Low HDL cholesterol associates with major depression in a sample with a 7-year history of depressive symptoms

Prog Neuropsychopharmacol Biol Psychiatry. 2008 Aug 1;32(6):1557-61. doi: 10.1016/j.pnpbp.2008.05.021. Epub 2008 Jun 25.


Long-term depression may increase the risk for adverse coronary events. Low levels of high-density lipoprotein cholesterol (HDL-C) have in particular been suggested to underlie this connection. A total of 124 participants with a recorded seven-year history of depressive symptoms (depressed, n=63) or euthymic state (controls, n=61) underwent a Structured Clinical Interview for DSM-IV to confirm their psychiatric diagnosis. Total cholesterol (TC), HDL-C and low-density lipoprotein cholesterol (LDL-C) levels, triglycerides, non-HDL-C and atherogenic indices (LDL-C/HDL-C and TC/HDL-C) were assessed. The HDL-C levels were lower and atherogenic indices higher in the depressed group compared with the controls. Furthermore, those with HDL-C level below the gender-adjusted median (<1.54 mmol/l in women, <1.16 mmol/l in men) were 2.4-fold more likely to be depressed in a model adjusting for age and non-HDL-C (p=0.019). After further adjustment for educational level, marital status, alcohol use, daily smoking and overweight this association remained significant (p=0.049). These findings suggest that compared with the healthy controls, those with long-term depression may have lower HDL-C values and higher atherogenic indices.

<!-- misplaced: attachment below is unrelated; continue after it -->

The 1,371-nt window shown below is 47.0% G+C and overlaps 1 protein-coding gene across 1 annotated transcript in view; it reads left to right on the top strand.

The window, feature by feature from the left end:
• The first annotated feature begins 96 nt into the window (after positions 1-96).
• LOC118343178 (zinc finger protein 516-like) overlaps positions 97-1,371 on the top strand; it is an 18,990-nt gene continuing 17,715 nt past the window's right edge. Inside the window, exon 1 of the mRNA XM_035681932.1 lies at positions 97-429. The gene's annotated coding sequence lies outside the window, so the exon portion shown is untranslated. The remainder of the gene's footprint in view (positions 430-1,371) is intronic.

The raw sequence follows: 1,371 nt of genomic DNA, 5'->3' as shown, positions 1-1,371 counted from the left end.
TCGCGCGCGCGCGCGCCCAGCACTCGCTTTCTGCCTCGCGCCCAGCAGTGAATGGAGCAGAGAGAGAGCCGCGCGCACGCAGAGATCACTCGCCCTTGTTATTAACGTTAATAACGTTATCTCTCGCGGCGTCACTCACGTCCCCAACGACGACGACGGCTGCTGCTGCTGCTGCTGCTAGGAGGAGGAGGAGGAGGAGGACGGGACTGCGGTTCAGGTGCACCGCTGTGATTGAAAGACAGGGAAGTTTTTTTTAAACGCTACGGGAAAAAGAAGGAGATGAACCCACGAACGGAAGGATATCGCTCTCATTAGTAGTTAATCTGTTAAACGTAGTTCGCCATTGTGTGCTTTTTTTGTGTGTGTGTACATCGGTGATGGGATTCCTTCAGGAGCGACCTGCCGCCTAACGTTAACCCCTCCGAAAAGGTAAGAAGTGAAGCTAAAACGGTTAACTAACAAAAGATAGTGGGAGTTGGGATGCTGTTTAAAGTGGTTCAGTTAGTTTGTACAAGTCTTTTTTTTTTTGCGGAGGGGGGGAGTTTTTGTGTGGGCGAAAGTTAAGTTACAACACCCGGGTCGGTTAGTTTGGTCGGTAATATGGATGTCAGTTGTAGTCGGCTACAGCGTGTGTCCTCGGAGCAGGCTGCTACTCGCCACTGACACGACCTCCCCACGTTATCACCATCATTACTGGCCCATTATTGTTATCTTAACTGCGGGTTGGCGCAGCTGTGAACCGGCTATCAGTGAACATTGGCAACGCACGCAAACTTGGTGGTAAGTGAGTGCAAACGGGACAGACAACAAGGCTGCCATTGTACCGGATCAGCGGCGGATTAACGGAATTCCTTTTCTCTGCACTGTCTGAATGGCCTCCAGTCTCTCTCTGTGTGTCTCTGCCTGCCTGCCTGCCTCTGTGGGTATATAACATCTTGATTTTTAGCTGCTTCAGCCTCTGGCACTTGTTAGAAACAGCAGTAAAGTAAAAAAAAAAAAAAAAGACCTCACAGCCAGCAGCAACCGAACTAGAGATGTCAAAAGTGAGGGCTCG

Publication types

  • Research Support, Non-U.S. Gov't

MeSH terms

  • Adult
  • Cholesterol, HDL / blood*
  • Cholesterol, LDL / blood
  • Depressive Disorder, Major / blood*
  • Depressive Disorder, Major / psychology*
  • Female
  • Humans
  • Lipids / blood
  • Logistic Models
  • Male
  • Middle Aged
  • Overweight / blood
  • Overweight / psychology
  • Psychiatric Status Rating Scales
  • Socioeconomic Factors
  • Triglycerides / blood


  • Cholesterol, HDL
  • Cholesterol, LDL
  • Lipids
  • Triglycerides